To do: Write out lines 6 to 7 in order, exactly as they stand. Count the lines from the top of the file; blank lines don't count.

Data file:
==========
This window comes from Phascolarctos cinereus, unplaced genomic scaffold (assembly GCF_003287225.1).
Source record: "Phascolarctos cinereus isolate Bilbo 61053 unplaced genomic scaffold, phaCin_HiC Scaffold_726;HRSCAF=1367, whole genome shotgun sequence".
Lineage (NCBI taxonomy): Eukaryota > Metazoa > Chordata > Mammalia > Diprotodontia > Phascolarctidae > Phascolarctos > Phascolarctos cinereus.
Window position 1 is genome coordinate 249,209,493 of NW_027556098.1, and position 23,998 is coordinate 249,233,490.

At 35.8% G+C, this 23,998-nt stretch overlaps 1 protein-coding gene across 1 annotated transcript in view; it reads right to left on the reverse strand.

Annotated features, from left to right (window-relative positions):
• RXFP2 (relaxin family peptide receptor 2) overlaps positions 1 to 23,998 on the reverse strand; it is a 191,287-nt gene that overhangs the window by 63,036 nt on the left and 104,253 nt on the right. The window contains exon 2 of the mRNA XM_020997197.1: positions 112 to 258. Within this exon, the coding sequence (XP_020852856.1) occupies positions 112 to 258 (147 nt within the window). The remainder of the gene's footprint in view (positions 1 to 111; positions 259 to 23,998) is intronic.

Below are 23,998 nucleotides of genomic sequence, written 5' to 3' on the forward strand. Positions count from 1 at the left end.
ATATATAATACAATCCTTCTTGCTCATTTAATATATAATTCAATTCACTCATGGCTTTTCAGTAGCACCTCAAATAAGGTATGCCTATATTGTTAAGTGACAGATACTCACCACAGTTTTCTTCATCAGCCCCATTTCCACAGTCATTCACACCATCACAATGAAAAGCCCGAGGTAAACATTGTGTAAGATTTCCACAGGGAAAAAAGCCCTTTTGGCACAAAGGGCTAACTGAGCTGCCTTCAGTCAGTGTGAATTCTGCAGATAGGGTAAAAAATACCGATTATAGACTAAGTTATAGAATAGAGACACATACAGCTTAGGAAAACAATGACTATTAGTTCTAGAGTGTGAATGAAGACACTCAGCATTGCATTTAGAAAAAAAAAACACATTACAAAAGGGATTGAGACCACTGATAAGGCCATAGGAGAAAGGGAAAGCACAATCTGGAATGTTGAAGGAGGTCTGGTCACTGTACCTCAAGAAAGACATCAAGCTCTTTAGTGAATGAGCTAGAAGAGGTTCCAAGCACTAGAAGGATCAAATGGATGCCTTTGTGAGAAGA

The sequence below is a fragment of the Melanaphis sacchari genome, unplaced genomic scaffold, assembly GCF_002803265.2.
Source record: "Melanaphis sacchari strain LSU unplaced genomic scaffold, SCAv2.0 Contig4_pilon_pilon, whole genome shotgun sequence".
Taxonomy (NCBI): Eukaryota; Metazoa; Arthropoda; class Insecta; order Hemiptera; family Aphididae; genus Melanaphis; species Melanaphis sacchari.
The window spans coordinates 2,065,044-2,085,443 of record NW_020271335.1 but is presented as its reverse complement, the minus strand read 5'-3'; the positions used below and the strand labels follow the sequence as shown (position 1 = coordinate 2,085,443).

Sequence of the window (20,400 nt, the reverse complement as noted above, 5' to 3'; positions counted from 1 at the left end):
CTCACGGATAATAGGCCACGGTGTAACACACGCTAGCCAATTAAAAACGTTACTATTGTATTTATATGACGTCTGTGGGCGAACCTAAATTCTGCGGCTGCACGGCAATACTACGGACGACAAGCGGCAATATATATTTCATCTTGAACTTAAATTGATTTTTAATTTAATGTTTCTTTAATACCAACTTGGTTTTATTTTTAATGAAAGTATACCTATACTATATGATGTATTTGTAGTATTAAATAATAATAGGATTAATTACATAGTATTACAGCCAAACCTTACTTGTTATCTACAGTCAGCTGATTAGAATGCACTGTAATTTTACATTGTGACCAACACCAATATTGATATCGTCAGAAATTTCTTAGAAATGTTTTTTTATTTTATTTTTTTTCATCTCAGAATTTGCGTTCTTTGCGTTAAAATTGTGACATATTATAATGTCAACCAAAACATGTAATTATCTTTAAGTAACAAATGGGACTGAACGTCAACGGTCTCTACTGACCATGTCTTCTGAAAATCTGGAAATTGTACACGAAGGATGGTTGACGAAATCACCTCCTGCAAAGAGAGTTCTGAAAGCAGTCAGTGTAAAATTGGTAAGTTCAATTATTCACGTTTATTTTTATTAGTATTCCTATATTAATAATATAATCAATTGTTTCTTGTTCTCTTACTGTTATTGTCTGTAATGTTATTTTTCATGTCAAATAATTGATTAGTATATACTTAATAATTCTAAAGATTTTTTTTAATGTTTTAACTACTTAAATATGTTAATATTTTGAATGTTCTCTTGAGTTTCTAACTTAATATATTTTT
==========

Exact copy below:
Annotated features, from left to right (window-relative positions):
• RXFP2 (relaxin family peptide receptor 2) overlaps positions 1 to 23,998 on the reverse strand; it is a 191,287-nt gene that overhangs the window by 63,036 nt on the left and 104,253 nt on the right. The window contains exon 2 of the mRNA XM_020997197.1: positions 112 to 258. Within this exon, the coding sequence (XP_020852856.1) occupies positions 112 to 258 (147 nt within the window). The remainder of the gene's footprint in view (positions 1 to 111; positions 259 to 23,998) is intronic.